On Christmas Eve, all the pieces were in place, but the baby Jesus. My 12 year-old son really wanted to catch our benefactors and began to devise all kinds of ways to trap them. He ate his dinner in the mini-van watching and waiting, but no one came. Finally we called him in to go through our family's Christmas Eve traditions. But before the kids went to bed we checked the front step - no Baby Jesus! We began to worry that my son had scared them off. My husband suggested that maybe they dropped the Jesus and there wouldn't be anything coming.
Somehow, something was missing that Christmas Eve. There was a feeling that things weren't complete. The kids went to bed and I put out Christmas, but before I went to bed I again checked to see if the Jesus had come - no, the doorstep was empty.
In our family the kids can open their stockings when they want to, but they have to wait to open any presents until Dad wakes up. So one by one they woke up very early and I also woke up to watch them. Even before they opened their stockings, each child checked to see if perhaps during the night the baby Jesus had come. Missing that piece of the set seemed to have an odd effect. At least it changed my focus. I knew there were presents under the tree for me and I was excited to watch the children open their gifts, but first on my mind was the feeling of waiting for the ceramic Christ Child.
We had opened just about all of the presents when one of the children found one more for me buried deep beneath the limbs of the tree. He handed me a small package from my former visiting teaching companion. This sister was somewhat less active in the church. I had learned over time they didn't have much for Christmas, so that their focus was the children. It sounded like she didn't get many gifts to open, so I had always given her a small package - new dish towels, the next year's lesson manual-not much, but something for her to open. I was touched when at Church on the day before Christmas, she had given me this small package, saying it was just a token of her love and appreciation. As I took off the bow, I remembered my friendship with her and was filled with gratitude for knowing her and for her kindness and sacrifice in this year giving me a gift. But as the paper fell away, I began to tremble and cry. There in the small brown box was the baby Jesus. He had come!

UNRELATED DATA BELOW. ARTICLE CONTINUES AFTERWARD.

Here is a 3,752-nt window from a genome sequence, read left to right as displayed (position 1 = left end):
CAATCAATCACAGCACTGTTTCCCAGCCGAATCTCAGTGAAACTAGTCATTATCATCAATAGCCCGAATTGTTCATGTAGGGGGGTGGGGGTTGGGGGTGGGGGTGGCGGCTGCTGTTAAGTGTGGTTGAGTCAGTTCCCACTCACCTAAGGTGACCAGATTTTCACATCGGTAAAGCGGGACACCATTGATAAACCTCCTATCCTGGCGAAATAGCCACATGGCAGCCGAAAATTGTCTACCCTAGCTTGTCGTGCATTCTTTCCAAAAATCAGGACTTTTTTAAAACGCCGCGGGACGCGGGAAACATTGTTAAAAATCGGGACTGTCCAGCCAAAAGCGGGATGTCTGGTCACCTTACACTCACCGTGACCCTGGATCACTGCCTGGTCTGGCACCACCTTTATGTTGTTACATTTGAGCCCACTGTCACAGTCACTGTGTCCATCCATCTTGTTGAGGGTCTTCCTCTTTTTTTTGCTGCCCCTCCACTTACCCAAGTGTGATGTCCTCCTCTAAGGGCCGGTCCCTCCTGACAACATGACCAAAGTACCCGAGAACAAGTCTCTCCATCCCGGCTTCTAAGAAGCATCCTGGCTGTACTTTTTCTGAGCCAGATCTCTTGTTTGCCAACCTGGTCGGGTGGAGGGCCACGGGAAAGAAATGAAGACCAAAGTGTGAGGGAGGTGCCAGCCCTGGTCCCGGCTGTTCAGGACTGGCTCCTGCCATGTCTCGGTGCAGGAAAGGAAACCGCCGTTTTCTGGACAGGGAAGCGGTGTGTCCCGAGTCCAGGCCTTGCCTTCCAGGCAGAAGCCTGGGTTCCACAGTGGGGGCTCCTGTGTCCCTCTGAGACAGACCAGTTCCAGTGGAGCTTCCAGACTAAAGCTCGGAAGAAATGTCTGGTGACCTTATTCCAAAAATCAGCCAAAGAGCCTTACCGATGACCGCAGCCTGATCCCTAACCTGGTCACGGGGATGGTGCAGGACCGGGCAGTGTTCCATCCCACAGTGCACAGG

I realized on that Christmas Day that Christ will come into our lives in ways that we don't expect. The spirit of Christ comes into our hearts as we serve one another. We had waited and watched for him to come, expecting the dramatic "knock at the door and scurrying of feet" but he came in a small, simple package that represented service, friendship, gratitude, and love.
This experience taught me that the beginning of the true spirit of Christmas comes as we open our hearts and actively focus on the Savior. But we will most likely find him in the small and simple acts of love, friendship and service that we give to each other.
This Christmas I want to feel again the joy of knowing that Christ is in our home. I want to focus on loving and serving. More than that I want to open my heart to him all year that I may see him again.
Don't forget the reason for the Season
Copyright © 1998 - 2009 by Stephen J. Hall - Letters of encouragement to Christians written by Stephen J. Hall unless otherwise indicated. Notes from the Valley and Humor from the Valley are meant to brighten your day and encourage you along the way. If you are blessed by them, please feel free to make copies and pass them along to others. If you have something you'd like to contribute to a future edition , want to ask us a question or make a comment, please contact us at: steveh.rbis@...
Your love, God, is my song, and I'll sing it! I'm forever telling everyone how faithful you are. I'll never quit telling the story of your love . . . (Psalm 89:1-3 The Message)